UN climate change report: land clearing and farming contribute a third of the world’s greenhouse gases



Farming emits greenhouse gases, but the land can also store them.
Johny Goerend/Unsplash, CC BY-SA

Mark Howden, Australian National University

We can’t achieve the goals of the Paris Climate Agreement without managing emissions from land use, according to a special report released today by the Intergovernmental Panel on Climate Change (IPCC).

Emissions from land use, largely agriculture, forestry and land clearing, make up some 22% of the world’s greenhouse gas emissions. Counting the entire food chain (including fertiliser, transport, processing, and sale) takes this contribution up to 29%.




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The report, which synthesises information from some 7,000 scientific papers, found there is no way to keep global warming under 2℃ without significant reductions in land sector emissions.

Land puts out emissions – and absorbs them

The land plays a vital role in the carbon cycle, both by absorbing greenhouse gases and by releasing them into the atmosphere. This means our land resources are both part of the climate change problem and potentially part of the solution.

Improving how we manage the land could reduce climate change at the same time as it improves agricultural sustainability, supports biodiversity, and increases food security.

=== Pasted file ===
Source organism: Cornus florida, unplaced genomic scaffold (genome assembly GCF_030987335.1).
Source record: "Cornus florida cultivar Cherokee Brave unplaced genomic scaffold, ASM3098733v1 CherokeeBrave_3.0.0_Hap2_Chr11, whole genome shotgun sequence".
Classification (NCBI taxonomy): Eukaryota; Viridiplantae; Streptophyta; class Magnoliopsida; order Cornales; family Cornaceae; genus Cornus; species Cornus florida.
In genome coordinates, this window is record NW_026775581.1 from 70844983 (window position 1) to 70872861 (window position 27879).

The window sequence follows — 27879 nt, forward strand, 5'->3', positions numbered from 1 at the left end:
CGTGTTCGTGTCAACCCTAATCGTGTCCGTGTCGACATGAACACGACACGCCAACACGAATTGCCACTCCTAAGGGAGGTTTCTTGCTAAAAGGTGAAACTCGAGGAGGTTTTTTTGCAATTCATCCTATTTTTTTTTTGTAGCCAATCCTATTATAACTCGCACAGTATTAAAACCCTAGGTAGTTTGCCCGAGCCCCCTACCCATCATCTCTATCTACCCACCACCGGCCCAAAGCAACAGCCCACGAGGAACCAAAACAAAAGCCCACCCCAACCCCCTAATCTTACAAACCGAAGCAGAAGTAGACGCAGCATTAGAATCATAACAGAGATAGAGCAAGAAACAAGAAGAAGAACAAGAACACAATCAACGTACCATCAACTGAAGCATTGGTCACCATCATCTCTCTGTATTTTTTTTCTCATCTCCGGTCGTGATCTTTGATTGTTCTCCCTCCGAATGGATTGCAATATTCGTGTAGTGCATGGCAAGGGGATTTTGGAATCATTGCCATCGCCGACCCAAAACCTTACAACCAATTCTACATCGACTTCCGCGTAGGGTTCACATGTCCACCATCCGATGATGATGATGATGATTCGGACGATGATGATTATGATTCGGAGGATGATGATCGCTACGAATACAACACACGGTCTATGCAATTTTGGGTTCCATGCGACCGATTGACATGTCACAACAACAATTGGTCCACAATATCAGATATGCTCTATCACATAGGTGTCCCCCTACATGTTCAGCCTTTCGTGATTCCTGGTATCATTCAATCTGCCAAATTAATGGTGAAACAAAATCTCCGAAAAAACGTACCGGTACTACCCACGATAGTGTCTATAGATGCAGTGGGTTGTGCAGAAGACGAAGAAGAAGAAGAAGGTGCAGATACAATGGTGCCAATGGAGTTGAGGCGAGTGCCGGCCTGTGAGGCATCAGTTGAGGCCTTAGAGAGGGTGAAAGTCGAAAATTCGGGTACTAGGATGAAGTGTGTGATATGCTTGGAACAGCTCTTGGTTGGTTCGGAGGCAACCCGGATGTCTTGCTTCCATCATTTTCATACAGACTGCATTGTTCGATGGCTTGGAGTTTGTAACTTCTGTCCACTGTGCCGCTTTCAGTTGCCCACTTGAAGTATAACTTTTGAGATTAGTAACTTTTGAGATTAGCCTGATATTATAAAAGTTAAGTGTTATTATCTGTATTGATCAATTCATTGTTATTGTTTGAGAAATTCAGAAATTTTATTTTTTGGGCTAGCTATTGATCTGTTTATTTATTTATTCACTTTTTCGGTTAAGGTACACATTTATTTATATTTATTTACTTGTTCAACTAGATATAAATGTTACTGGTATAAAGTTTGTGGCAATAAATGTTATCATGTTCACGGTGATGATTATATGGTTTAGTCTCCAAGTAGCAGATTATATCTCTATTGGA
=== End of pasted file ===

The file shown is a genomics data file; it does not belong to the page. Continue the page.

While the food system emits nearly a third of the world’s greenhouse gases – a situation also reflected in Australia – land-based ecosystems absorb the equivalent of about 22% of global greenhouse gas emissions. This happens through natural processes that store carbon in soil and plants, in both farmed lands and managed forests as well as in natural “carbon sinks” such as forests, seagrass and wetlands.




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There are opportunities to reduce the emissions related to land use, especially food production, while at the same time protecting and expanding these greenhouse gas sinks.

But it is also immediately obvious that the land sector cannot achieve these goals by itself. It will require substantial reductions in fossil fuel emissions from our energy, transport, industrial, and infrastructure sectors.

Overburdened land

So, what is the current state of our land resources? Not that great.

The report shows there are unprecedented rates of global land and freshwater used to provide food and other products for the record global population levels and consumption rates.

For example, consumption of food calories per person worldwide has increased by about one-third since 1961, and the average person’s consumption of meat and vegetable oils has more than doubled.